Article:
Marine Corps test pilot Major J.T. Bachmann recently became the first U.S. Marine, the second military test pilot, and the fifth person overall, to fly the new F-35 Lightning II, or Joint Strike Fighter. Although his flight, at Lockheed Martin’s Fort Worth, Texas factory, was in the Air Force F-35A, Bachmann will begin flying the F-35B, the Marine Corps variant, with a short takeoff and vertical landing (STOVL) capability, this summer at Naval Air Station Patuxent River in Maryland. Since his 80-minute flight on March 19, Bachmann has flown the JSF one other time; he answered a few questions from Air & Space Associate Editor Mike Klesius about the experience.
From This Story
Air & Space: Why did the Marine Corps have you fly the Air Force variant, rather than waiting for its own F-35B?
Bachmann: So far, with the exception of U.S. Air Force pilot Flipper Kromberg, who flew the airplane last year, the other three pilots have been corporate test pilots for Lockheed Martin and BAE Systems. They need a government pilot’s point of view. Basically, we’re the customer, the guys who are buying it. And all the models will fly similar to each other.
A&S: Do you have briefings from the corporate test pilots before flying the aircraft?
Bachmann: Definitely. I started training about two years ago. The dates slid left and right for a variety of reasons. Basically, it began with a set of specific simulator events, with a very experienced, very wise chief test pilot for Lockheed Martin named Jon Beesley. Then it was like Dad gives you the keys and takes you out and shows you the car. My first actual engine run was in December 2008. I did several engine runs, including a simple high-speed taxi test on the deck, high-speed takeoff run, a takeoff abort at 85 knots, etc. Jeff Knowles, another Lockheed Martin test pilot, and Graham Tomlinson, the BAE Systems test pilot, also trained me. Tomlinson is godfather of all things STOVL. When Graham was preparing for his June 2008 first flight in the F-35B [STOVL version], I prepared with him.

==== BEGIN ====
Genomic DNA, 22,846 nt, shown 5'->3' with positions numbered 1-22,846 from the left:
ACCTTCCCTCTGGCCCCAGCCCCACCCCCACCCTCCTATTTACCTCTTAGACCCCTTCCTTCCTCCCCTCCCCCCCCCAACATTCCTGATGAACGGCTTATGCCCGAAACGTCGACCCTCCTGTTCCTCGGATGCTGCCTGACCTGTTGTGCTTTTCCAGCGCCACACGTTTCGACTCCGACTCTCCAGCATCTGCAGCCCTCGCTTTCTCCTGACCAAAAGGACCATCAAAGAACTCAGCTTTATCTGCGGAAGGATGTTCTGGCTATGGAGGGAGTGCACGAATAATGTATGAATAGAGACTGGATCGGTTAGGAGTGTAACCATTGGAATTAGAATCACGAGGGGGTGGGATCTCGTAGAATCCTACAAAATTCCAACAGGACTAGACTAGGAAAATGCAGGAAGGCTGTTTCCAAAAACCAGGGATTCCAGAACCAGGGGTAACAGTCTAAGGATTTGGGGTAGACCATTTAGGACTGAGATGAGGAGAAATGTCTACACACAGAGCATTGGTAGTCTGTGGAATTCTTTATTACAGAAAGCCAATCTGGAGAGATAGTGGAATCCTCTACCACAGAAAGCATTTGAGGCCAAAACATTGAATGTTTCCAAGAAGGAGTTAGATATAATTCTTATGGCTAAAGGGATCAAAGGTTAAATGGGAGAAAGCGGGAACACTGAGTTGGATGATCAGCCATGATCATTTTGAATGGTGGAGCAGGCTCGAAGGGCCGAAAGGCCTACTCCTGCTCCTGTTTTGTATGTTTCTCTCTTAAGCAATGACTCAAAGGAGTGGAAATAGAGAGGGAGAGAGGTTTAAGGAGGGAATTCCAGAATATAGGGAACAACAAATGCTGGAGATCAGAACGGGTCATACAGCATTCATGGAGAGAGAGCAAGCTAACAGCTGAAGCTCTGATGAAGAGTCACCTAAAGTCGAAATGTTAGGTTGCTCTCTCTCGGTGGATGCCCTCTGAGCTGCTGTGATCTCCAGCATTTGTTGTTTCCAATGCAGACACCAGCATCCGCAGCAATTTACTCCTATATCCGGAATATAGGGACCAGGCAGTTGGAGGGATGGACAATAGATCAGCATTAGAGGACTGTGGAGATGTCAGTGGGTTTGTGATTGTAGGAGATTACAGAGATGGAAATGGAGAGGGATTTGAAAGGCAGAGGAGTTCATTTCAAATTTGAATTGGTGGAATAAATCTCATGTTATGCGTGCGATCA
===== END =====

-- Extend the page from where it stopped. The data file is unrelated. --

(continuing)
A&S: You’re an AV-8B Harrier pilot. Is the F-35 easier to fly than the Harrier?
Bachmann: Hands down, yes. And easier than other planes too. The only difficulty right now is a limited flight envelope, which is standard practice in the early stages of flight testing. Dad gave me the keys, and said I could only drive 55, and that’s it. I can’t drive it like I stole it.
A&S: What are the most aggressive maneuvers you've done in the F-35A since your first flight on March 19?
Bachmann: We’ve done basically a decent high-G turn, up to 4 G, pretty benign. Single maneuvers at 300 knots. Changing pitch, roll, or yaw, but never at the same time. Max airspeed has been 350 knots. Max altitude limit was around 20,000 feet. Then we ended up for weather and airspace going up to 18,000 feet that day.
A&S: How has flying the Harrier prepared you for the F-35A?